I’ve recently decided that I’d start a new series of weekly posts about interesting arcicles I’ve read. This is the first post in this series.
For each interesting position from my reading list, I’ll provide a short summary. Please note that those summaries are not meant to be comprehensive. They are here only to give an idea of the topics covered.
Although I’ve started reading it last week, I’d like to include it in my summary as it’s been a very good read. The title says it all: it is an overview (an introduction?) to the capability paradigm.
The idea behind capabilities is that instead of exposing complex, multiple-purpose interfaces that can be used to perform many different operations and procuring an equally complex access-control system separate from those operations, it is better to expose a limited interface that only allows to perform the operations we wish their user could perform. In this context, the interface is the capability because when handed over to a user, it gives them the capability to perfrom operations on resources of some kind.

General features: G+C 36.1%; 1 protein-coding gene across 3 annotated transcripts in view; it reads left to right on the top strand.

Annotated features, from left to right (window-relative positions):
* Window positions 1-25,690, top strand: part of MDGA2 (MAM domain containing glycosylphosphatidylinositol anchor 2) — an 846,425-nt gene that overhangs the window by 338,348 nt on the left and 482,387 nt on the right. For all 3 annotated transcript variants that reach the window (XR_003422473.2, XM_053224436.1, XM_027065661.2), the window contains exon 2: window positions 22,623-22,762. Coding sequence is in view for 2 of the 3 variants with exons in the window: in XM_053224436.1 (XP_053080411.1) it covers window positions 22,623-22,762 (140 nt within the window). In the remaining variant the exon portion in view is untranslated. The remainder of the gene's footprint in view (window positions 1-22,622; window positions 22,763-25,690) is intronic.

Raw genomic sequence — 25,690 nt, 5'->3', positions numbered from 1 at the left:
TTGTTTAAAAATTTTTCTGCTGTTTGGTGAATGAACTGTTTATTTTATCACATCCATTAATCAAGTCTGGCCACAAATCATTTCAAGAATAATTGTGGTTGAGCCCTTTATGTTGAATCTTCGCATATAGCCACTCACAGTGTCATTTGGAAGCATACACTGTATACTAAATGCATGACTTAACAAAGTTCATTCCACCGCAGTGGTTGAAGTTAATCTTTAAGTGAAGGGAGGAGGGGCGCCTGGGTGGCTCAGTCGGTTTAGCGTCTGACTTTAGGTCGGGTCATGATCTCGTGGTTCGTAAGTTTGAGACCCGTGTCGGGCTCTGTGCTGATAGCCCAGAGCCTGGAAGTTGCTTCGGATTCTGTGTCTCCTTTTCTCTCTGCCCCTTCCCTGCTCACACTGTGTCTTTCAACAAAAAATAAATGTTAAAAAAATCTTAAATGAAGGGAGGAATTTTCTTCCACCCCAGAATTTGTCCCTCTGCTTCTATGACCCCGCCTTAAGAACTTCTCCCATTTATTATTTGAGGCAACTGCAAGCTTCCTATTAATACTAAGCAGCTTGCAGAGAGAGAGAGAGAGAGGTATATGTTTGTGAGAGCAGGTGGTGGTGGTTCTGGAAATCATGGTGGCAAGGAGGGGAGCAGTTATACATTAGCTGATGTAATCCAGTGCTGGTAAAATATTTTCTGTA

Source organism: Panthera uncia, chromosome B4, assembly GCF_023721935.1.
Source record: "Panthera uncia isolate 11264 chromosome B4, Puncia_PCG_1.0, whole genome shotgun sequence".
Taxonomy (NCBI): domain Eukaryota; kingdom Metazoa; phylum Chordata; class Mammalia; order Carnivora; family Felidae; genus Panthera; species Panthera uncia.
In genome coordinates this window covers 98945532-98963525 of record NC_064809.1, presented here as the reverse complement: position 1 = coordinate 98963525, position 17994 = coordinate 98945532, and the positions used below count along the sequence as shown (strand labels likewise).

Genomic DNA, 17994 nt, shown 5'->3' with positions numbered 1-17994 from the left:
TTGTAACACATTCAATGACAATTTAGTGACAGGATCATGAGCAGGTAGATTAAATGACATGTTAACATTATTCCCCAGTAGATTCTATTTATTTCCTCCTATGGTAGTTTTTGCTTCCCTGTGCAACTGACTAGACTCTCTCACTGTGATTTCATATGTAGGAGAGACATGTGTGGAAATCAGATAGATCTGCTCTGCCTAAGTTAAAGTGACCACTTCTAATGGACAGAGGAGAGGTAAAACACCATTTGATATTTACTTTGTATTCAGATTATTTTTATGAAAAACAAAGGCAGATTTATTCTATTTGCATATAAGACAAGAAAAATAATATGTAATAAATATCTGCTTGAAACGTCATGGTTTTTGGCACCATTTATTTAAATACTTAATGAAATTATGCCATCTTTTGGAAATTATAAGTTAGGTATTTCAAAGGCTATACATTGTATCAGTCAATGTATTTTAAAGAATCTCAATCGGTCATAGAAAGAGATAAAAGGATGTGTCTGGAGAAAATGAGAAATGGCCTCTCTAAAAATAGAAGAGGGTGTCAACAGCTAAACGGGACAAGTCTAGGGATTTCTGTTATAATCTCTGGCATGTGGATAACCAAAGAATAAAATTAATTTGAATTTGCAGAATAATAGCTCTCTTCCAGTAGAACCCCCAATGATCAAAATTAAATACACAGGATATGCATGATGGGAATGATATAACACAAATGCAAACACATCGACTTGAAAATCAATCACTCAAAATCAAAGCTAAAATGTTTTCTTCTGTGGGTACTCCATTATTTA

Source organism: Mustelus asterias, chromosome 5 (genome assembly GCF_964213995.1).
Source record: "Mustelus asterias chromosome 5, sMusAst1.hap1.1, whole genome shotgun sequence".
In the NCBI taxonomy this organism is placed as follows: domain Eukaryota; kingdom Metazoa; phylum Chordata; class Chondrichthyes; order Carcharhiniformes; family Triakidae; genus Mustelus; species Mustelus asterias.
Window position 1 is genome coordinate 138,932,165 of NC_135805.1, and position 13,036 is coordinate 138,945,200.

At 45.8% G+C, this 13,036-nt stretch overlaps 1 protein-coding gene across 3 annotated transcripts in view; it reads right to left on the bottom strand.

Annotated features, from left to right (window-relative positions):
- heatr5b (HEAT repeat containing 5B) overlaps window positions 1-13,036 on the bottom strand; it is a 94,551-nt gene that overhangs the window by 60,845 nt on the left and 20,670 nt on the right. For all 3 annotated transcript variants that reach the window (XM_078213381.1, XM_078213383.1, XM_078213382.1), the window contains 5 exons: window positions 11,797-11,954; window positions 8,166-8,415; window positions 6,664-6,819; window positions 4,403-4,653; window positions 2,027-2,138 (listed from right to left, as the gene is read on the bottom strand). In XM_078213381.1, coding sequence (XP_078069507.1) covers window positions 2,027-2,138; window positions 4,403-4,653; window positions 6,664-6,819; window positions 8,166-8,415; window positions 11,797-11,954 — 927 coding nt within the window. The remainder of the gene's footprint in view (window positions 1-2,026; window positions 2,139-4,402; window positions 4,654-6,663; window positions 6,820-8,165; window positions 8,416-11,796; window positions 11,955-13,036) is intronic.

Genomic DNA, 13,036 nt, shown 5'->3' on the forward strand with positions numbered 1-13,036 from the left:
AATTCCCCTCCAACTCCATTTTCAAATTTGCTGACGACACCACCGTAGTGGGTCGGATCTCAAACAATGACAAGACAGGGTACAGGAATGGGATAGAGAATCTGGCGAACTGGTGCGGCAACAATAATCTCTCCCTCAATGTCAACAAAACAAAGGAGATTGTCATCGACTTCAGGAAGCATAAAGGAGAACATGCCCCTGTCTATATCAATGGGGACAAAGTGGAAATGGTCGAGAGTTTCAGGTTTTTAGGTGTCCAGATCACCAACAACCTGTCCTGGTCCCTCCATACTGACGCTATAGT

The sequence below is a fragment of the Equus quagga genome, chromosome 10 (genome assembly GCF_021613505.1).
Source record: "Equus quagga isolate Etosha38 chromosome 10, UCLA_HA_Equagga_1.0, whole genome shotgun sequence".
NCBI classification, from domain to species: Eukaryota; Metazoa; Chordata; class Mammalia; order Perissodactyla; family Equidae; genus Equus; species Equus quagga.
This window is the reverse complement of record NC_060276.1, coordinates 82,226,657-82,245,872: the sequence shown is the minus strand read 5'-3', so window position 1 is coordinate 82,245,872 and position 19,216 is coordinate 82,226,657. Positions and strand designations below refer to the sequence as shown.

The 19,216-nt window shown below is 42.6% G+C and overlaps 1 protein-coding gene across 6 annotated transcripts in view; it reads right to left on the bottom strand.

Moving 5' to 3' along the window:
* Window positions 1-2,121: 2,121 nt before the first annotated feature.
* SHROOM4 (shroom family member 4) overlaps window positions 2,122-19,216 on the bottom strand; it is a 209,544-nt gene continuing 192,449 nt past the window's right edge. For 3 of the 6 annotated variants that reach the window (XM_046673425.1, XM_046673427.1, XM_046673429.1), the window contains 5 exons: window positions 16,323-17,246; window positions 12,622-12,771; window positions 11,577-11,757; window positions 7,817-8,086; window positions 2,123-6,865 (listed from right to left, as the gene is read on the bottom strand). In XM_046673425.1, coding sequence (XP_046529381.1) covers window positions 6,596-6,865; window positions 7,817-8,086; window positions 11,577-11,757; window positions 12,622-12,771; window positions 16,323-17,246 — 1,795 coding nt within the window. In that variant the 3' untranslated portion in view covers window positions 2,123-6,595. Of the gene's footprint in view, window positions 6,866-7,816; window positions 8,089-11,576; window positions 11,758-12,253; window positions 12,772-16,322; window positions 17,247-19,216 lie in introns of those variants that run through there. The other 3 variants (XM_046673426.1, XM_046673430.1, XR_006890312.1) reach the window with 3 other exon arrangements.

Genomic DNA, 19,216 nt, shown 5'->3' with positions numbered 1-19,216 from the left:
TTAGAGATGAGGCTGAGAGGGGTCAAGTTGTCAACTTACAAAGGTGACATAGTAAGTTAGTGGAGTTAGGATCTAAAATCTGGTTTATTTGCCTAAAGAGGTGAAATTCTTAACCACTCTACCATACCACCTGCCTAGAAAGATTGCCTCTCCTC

The article refers to a useful example: operating systems usually specify files as paths represented as character strings, without limiting their use. To actually limit accessibility of files to different users, access control system based on users and groups is provided.
In such environment, a path can be passed to system routines, such as
unlink. Should the software used by the user be replaced
by an evil adversary, it could harm user’s files. However, if the
operating system passed files as objects with only a limited set of
operations available, it would be much harder for the program to
misbehave. It could also keep the user from misusing their own files.
A very entertaining read about two fundamentally different approaches to computer security: designing secure systems and extinguishing fires. Concepts like white and black lists are compared, exposing challenges of doing the latter right.
Recommended by the above text by Marcus J. Ranum, it is an in-depth analysis of decay of reliability of space shuttles. It also underlines the importance of the choice between bottom-up and top-down design approaches and the importance of careful design that doesn’t skip any important detail.